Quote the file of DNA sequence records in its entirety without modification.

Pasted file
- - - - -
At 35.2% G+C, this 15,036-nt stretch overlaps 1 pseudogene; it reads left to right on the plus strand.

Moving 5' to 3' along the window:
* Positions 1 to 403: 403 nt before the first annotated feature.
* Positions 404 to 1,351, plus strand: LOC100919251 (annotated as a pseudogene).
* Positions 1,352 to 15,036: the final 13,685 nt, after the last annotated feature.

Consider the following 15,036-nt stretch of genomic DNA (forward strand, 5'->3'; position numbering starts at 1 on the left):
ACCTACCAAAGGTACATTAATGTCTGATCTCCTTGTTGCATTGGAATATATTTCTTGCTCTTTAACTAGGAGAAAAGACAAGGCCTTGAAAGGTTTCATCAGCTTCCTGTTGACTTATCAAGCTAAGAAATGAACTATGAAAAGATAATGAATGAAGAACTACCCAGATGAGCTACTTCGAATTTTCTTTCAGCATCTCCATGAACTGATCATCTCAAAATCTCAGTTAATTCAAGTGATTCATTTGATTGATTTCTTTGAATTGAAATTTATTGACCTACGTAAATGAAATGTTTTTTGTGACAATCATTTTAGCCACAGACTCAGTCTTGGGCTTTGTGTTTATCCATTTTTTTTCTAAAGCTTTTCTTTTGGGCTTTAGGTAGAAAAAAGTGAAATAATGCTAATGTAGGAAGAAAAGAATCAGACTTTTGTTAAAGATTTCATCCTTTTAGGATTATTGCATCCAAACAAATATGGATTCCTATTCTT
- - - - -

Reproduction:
At 35.2% G+C, this 15,036-nt stretch overlaps 1 pseudogene; it reads left to right on the plus strand.

Moving 5' to 3' along the window:
* Positions 1 to 403: 403 nt before the first annotated feature.
* Positions 404 to 1,351, plus strand: LOC100919251 (annotated as a pseudogene).
* Positions 1,352 to 15,036: the final 13,685 nt, after the last annotated feature.

Consider the following 15,036-nt stretch of genomic DNA (forward strand, 5'->3'; position numbering starts at 1 on the left):
ACCTACCAAAGGTACATTAATGTCTGATCTCCTTGTTGCATTGGAATATATTTCTTGCTCTTTAACTAGGAGAAAAGACAAGGCCTTGAAAGGTTTCATCAGCTTCCTGTTGACTTATCAAGCTAAGAAATGAACTATGAAAAGATAATGAATGAAGAACTACCCAGATGAGCTACTTCGAATTTTCTTTCAGCATCTCCATGAACTGATCATCTCAAAATCTCAGTTAATTCAAGTGATTCATTTGATTGATTTCTTTGAATTGAAATTTATTGACCTACGTAAATGAAATGTTTTTTGTGACAATCATTTTAGCCACAGACTCAGTCTTGGGCTTTGTGTTTATCCATTTTTTTTCTAAAGCTTTTCTTTTGGGCTTTAGGTAGAAAAAAGTGAAATAATGCTAATGTAGGAAGAAAAGAATCAGACTTTTGTTAAAGATTTCATCCTTTTAGGATTATTGCATCCAAACAAATATGGATTCCTATTCTT